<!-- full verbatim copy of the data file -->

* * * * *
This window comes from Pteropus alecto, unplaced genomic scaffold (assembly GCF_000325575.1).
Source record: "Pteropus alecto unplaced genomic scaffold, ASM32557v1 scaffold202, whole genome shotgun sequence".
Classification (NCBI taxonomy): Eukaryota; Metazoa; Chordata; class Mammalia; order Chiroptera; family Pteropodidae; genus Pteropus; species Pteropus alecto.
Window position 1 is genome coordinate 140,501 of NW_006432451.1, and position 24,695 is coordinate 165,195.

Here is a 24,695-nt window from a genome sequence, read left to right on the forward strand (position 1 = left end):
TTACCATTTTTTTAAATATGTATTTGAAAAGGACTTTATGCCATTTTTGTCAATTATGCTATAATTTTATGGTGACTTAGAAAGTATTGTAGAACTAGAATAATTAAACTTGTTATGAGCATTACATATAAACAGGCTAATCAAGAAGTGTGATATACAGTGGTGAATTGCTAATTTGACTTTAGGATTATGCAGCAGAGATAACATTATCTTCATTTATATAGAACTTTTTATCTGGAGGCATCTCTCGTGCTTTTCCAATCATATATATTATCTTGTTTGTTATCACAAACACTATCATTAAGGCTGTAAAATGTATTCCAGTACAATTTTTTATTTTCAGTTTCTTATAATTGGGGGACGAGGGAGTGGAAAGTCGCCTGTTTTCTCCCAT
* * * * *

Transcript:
This window comes from Pteropus alecto, unplaced genomic scaffold (assembly GCF_000325575.1).
Source record: "Pteropus alecto unplaced genomic scaffold, ASM32557v1 scaffold202, whole genome shotgun sequence".
Classification (NCBI taxonomy): Eukaryota; Metazoa; Chordata; class Mammalia; order Chiroptera; family Pteropodidae; genus Pteropus; species Pteropus alecto.
Window position 1 is genome coordinate 140,501 of NW_006432451.1, and position 24,695 is coordinate 165,195.

Here is a 24,695-nt window from a genome sequence, read left to right on the forward strand (position 1 = left end):
TTACCATTTTTTTAAATATGTATTTGAAAAGGACTTTATGCCATTTTTGTCAATTATGCTATAATTTTATGGTGACTTAGAAAGTATTGTAGAACTAGAATAATTAAACTTGTTATGAGCATTACATATAAACAGGCTAATCAAGAAGTGTGATATACAGTGGTGAATTGCTAATTTGACTTTAGGATTATGCAGCAGAGATAACATTATCTTCATTTATATAGAACTTTTTATCTGGAGGCATCTCTCGTGCTTTTCCAATCATATATATTATCTTGTTTGTTATCACAAACACTATCATTAAGGCTGTAAAATGTATTCCAGTACAATTTTTTATTTTCAGTTTCTTATAATTGGGGGACGAGGGAGTGGAAAGTCGCCTGTTTTCTCCCAT